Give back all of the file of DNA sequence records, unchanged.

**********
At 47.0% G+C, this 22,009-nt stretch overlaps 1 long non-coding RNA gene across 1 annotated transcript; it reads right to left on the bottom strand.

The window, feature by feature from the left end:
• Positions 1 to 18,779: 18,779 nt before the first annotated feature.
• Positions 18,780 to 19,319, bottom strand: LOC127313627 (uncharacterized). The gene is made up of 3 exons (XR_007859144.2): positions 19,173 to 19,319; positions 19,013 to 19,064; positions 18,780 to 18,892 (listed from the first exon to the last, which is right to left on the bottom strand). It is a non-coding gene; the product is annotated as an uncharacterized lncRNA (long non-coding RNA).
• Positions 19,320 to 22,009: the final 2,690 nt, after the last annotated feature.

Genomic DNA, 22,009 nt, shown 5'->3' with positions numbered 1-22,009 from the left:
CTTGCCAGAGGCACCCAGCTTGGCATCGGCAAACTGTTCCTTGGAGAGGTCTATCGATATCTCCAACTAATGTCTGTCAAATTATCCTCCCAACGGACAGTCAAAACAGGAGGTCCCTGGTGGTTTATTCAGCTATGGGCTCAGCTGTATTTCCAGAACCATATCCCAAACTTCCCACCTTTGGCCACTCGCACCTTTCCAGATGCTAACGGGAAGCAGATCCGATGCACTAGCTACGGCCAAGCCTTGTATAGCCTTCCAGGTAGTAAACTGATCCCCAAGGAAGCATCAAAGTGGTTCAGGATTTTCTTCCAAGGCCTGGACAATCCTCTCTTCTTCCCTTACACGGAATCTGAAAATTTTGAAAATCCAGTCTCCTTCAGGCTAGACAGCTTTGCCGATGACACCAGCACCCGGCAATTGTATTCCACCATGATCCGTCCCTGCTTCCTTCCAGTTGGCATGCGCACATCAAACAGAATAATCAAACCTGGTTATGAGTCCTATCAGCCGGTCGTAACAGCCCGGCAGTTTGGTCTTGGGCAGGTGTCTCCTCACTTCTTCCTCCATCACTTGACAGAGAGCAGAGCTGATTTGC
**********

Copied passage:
At 47.0% G+C, this 22,009-nt stretch overlaps 1 long non-coding RNA gene across 1 annotated transcript; it reads right to left on the bottom strand.

The window, feature by feature from the left end:
• Positions 1 to 18,779: 18,779 nt before the first annotated feature.
• Positions 18,780 to 19,319, bottom strand: LOC127313627 (uncharacterized). The gene is made up of 3 exons (XR_007859144.2): positions 19,173 to 19,319; positions 19,013 to 19,064; positions 18,780 to 18,892 (listed from the first exon to the last, which is right to left on the bottom strand). It is a non-coding gene; the product is annotated as an uncharacterized lncRNA (long non-coding RNA).
• Positions 19,320 to 22,009: the final 2,690 nt, after the last annotated feature.

Genomic DNA, 22,009 nt, shown 5'->3' with positions numbered 1-22,009 from the left:
CTTGCCAGAGGCACCCAGCTTGGCATCGGCAAACTGTTCCTTGGAGAGGTCTATCGATATCTCCAACTAATGTCTGTCAAATTATCCTCCCAACGGACAGTCAAAACAGGAGGTCCCTGGTGGTTTATTCAGCTATGGGCTCAGCTGTATTTCCAGAACCATATCCCAAACTTCCCACCTTTGGCCACTCGCACCTTTCCAGATGCTAACGGGAAGCAGATCCGATGCACTAGCTACGGCCAAGCCTTGTATAGCCTTCCAGGTAGTAAACTGATCCCCAAGGAAGCATCAAAGTGGTTCAGGATTTTCTTCCAAGGCCTGGACAATCCTCTCTTCTTCCCTTACACGGAATCTGAAAATTTTGAAAATCCAGTCTCCTTCAGGCTAGACAGCTTTGCCGATGACACCAGCACCCGGCAATTGTATTCCACCATGATCCGTCCCTGCTTCCTTCCAGTTGGCATGCGCACATCAAACAGAATAATCAAACCTGGTTATGAGTCCTATCAGCCGGTCGTAACAGCCCGGCAGTTTGGTCTTGGGCAGGTGTCTCCTCACTTCTTCCTCCATCACTTGACAGAGAGCAGAGCTGATTTGC